Women’s beauty standarts in ancient Greece
Was there an analogue of the modern concept of “glamour” in women’s beauty in ancient Greece? Yes, the ancient Greeks had the word “kalokagatia” (variants of translation: “beautiful and kind”, “beautiful and good”), which meant the harmony of external beauty and inner virtues. Famous philosophers Socrates, Plato and Aristotle reasoned about such harmony. What was the external beauty of ancient Greek women supposed to show?
First of all, it was in harmony with bodily proportions. Unlike savage barbarians and Asian peoples who preferred puffed-up beauties, the Greeks considered a sporty but at the same time feminine figure to be ideal. The statue of Aphrodite of Milos by Praxiteles is one of the most famous antique sculptures, reflecting this ideal. The statue is a slender woman with a graceful posture, 164 cm tall. Her breasts, waist and hips are 86, 69 and 93 cm.
Aphrodite by Callimachus a Roman copy of the fifth-century BC original.
The great mathematician Pythagoras discovered in the 6th century B.C. the principle of the so-called “golden ratio”, according to which the whole is related to its greater part as the greater relates to the lesser part. One century after him, the ancient Greek sculptor Polycletus calculated the ideal canon of beauty. The ideal body in women’s beauty in ancient greece should have the following dimensions:
The head should be a seventh of the height.
The hand should be a tenth.
The foot should be a sixth.
The navel divides the body into two parts; the ratio between them should be close to the “golden ratio”. In this case, the ideal proportions for men are 8 to 13, and for women, 5 to 8.
Faces were also given great attention in antiquity. According to the canons of Greek beauty, a beautiful face had a straight nose which extended to the forehead (the so-called “Greek profile”), large eyes and arched eyelids. The distance between eyes must be at least equal to the length of the eye, and the ideal mouth must be one and a half times larger than this distance. The line of the eyebrows should be rounded, and the forehead should be small. The chin is straight and not too expressed.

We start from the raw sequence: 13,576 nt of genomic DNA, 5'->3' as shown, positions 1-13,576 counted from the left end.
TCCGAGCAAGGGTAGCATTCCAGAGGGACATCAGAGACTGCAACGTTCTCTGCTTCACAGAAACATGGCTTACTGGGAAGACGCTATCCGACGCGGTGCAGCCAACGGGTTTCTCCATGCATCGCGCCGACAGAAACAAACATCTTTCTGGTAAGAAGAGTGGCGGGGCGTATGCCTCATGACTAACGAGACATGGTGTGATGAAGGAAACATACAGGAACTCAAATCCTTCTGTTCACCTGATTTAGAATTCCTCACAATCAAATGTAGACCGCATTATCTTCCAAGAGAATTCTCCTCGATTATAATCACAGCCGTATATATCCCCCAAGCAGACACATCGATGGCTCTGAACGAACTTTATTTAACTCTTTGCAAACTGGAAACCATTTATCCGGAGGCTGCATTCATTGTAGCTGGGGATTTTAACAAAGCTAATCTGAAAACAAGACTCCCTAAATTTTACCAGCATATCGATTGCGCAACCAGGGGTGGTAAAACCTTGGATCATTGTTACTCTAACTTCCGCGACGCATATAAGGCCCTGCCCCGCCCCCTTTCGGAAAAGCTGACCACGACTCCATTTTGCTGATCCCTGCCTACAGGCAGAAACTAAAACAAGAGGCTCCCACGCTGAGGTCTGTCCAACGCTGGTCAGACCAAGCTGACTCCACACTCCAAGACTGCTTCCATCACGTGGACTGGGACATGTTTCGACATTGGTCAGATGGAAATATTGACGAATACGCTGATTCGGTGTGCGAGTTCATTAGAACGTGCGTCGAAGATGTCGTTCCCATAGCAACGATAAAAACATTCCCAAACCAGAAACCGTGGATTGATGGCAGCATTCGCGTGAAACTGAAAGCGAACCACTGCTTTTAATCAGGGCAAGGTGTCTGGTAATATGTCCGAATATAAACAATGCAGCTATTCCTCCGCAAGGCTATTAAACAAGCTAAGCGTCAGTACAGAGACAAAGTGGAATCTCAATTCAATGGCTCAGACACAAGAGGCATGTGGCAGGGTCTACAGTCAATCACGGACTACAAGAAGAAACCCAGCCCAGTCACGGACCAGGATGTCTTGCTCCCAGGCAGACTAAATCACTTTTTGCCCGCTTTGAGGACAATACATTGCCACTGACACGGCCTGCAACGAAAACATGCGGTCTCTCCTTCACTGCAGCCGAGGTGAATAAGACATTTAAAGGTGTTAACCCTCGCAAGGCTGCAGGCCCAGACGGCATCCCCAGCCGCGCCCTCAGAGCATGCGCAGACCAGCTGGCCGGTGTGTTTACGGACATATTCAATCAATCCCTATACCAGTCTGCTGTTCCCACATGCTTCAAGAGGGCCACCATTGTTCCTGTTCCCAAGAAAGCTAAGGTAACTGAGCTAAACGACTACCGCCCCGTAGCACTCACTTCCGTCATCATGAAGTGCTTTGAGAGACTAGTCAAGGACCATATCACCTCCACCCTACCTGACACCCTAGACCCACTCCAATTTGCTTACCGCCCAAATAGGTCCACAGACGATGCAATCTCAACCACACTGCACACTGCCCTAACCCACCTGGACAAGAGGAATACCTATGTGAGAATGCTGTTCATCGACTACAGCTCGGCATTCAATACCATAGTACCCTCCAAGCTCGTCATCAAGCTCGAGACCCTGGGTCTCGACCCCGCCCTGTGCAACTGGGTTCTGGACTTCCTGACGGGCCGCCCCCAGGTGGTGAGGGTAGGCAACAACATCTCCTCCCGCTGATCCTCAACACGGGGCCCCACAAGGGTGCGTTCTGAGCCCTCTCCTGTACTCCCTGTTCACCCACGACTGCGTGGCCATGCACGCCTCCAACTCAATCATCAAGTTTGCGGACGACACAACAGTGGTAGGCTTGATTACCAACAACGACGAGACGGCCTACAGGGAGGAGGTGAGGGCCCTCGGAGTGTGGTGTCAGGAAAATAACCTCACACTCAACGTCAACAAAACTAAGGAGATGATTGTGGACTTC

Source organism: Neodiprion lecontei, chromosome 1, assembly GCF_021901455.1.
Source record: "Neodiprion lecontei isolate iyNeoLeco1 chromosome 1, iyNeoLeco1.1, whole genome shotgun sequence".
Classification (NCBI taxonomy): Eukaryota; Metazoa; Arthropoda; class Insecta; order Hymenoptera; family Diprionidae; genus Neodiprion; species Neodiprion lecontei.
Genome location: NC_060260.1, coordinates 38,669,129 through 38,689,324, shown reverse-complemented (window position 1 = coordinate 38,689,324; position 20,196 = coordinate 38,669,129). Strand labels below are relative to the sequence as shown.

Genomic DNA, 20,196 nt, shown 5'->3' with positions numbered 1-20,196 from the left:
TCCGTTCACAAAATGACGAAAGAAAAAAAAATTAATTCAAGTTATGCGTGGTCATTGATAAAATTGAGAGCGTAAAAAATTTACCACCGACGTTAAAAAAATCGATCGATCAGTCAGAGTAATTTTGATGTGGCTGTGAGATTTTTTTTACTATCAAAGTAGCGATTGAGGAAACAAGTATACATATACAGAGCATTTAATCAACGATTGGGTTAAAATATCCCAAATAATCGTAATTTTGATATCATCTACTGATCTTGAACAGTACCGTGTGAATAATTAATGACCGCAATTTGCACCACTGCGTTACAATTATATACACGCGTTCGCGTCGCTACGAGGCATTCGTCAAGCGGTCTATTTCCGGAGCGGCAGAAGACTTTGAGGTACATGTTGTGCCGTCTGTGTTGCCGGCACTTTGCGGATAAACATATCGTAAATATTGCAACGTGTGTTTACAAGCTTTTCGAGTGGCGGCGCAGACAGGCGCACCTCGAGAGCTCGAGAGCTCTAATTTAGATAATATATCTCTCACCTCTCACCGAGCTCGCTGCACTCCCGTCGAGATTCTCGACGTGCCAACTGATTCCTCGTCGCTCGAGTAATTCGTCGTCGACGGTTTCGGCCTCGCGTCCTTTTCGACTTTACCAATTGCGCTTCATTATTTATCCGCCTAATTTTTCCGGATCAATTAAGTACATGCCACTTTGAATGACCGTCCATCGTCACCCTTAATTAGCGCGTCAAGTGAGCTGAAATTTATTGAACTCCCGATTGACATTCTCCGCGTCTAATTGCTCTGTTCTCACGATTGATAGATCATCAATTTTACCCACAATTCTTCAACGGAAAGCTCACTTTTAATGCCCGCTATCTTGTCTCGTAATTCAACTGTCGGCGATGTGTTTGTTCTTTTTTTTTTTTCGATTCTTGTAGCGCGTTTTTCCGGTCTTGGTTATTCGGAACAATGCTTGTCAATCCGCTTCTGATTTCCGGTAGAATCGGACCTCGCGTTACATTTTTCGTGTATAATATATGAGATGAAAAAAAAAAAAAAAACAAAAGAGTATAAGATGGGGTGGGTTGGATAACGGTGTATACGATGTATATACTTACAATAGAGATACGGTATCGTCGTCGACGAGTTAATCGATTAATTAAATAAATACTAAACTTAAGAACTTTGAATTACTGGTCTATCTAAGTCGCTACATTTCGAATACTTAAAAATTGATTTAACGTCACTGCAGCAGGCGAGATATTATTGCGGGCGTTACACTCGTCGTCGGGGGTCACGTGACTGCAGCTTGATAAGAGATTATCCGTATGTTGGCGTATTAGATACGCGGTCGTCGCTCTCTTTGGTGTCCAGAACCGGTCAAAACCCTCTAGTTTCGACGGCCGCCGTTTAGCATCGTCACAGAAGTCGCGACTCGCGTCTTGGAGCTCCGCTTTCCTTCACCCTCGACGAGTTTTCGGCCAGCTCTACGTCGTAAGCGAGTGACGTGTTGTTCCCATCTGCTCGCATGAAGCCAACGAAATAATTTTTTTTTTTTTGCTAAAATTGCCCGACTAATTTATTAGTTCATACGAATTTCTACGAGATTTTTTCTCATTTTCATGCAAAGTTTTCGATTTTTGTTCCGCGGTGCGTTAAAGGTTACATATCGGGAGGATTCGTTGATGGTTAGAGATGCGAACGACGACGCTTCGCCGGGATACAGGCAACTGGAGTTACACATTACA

Women’s hairstyles in ancient Greece had no variety, being variations on the so-called combos, aka “Greek knot”. The most beautiful hair color was considered to be “golden”. Otherwise, any other light color (“ashy”, for example), so Greek women tended to whiten or dye their hair if it was naturally dark. Greek women had to have hair only on their heads, and the other body hair was carefully removed.
The skin was also supposed to be light. A tan was considered a sign of rusticity because peasant women had to work under the scorching Mediterranean heat. Therefore, women also whitened their skin in every possible way: bathing in donkey’s milk, ointments, and peeling (using fine river sand soaked in lotus juice). Ancient Greeks also knew facial masks. For example, a mask of barley dough gave the skin an attractive pallor, and a mask of a mixture of swan fat, honey and vinegar was used for freckles and wrinkles.
A vessel and brush for applying powder. A modern replica of ancient cosmetics.
The word “cosmetics” is from Greek origins, and its root is the word “cosmos,” that is, order and harmony in opposition to “chaos.” The ancient ladies knew and used makeup very effectively. Initially, it was not considered very decent for married persons to adorn their faces with imported (the best compositions were brought from India, Arabia and Egypt) and, therefore, very expensive cosmetics and only hetaera could afford it. But over time, these prejudices became a thing of the past, and all Greek women began to use cosmetics.
Leaden whitewash was very popular, and carmine dye, made from cinnamon, or the cheaper cinnabar, was used as blush. Powder made of chalk and lipstick made of red clay was also known in ancient Greece. Women blackened their eyebrows with soot and glossed their eyelashes with light resin and egg white. Some women tinted their cheeks and lips with antimony. A special eyeliner was also made of ash and antimony diluted in saffron tincture.
There was a particular hairdressing profession in ancient Greece, and they were called “calamists.” Enslaved people were trained in this craft, as wealthy client women did not want their rivals to use the unique secrets of beauty. Special ointments, lotions and beeswax were used to make hair shiny and voluminous. Women used to sprinkle gold powder on their hair for festive occasions. And from the IV century BC, wigs appeared.
Modern reconstruction of the appearance of women’s beauty in ancient greece and Greek woman.
So Ancient Greek women pursuing beauty were not inferior to women of any other country and age.
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